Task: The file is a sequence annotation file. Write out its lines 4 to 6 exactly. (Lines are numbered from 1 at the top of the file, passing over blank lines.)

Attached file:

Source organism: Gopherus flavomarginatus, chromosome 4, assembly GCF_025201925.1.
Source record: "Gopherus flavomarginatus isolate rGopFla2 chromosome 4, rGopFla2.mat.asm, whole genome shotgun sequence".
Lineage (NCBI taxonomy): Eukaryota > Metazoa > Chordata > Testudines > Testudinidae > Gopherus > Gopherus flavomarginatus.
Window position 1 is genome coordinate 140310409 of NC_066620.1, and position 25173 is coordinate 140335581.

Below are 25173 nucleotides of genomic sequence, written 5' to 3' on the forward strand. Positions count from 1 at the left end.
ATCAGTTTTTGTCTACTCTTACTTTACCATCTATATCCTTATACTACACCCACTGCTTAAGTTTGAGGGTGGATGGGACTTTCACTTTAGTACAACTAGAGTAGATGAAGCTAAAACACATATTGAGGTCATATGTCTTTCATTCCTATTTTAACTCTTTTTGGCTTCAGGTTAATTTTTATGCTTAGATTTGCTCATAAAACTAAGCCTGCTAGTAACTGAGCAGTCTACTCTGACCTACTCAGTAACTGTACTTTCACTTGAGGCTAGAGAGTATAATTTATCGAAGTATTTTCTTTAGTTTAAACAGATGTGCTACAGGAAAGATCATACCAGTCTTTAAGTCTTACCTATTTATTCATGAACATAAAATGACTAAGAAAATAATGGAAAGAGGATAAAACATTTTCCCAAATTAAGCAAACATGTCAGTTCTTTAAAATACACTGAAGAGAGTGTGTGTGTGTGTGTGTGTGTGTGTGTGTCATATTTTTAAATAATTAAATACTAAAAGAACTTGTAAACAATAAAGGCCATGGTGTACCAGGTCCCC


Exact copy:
Window position 1 is genome coordinate 140310409 of NC_066620.1, and position 25173 is coordinate 140335581.

Below are 25173 nucleotides of genomic sequence, written 5' to 3' on the forward strand. Positions count from 1 at the left end.
ATCAGTTTTTGTCTACTCTTACTTTACCATCTATATCCTTATACTACACCCACTGCTTAAGTTTGAGGGTGGATGGGACTTTCACTTTAGTACAACTAGAGTAGATGAAGCTAAAACACATATTGAGGTCATATGTCTTTCATTCCTATTTTAACTCTTTTTGGCTTCAGGTTAATTTTTATGCTTAGATTTGCTCATAAAACTAAGCCTGCTAGTAACTGAGCAGTCTACTCTGACCTACTCAGTAACTGTACTTTCACTTGAGGCTAGAGAGTATAATTTATCGAAGTATTTTCTTTAGTTTAAACAGATGTGCTACAGGAAAGATCATACCAGTCTTTAAGTCTTACCTATTTATTCATGAACATAAAATGACTAAGAAAATAATGGAAAGAGGATAAAACATTTTCCCAAATTAAGCAAACATGTCAGTTCTTTAAAATACACTGAAGAGAGTGTGTGTGTGTGTGTGTGTGTGTGTGTGTCATATTTTTAAATAATTAAATACTAAAAGAACTTGTAAACAATAAAGGCCATGGTGTACCAGGTCCCC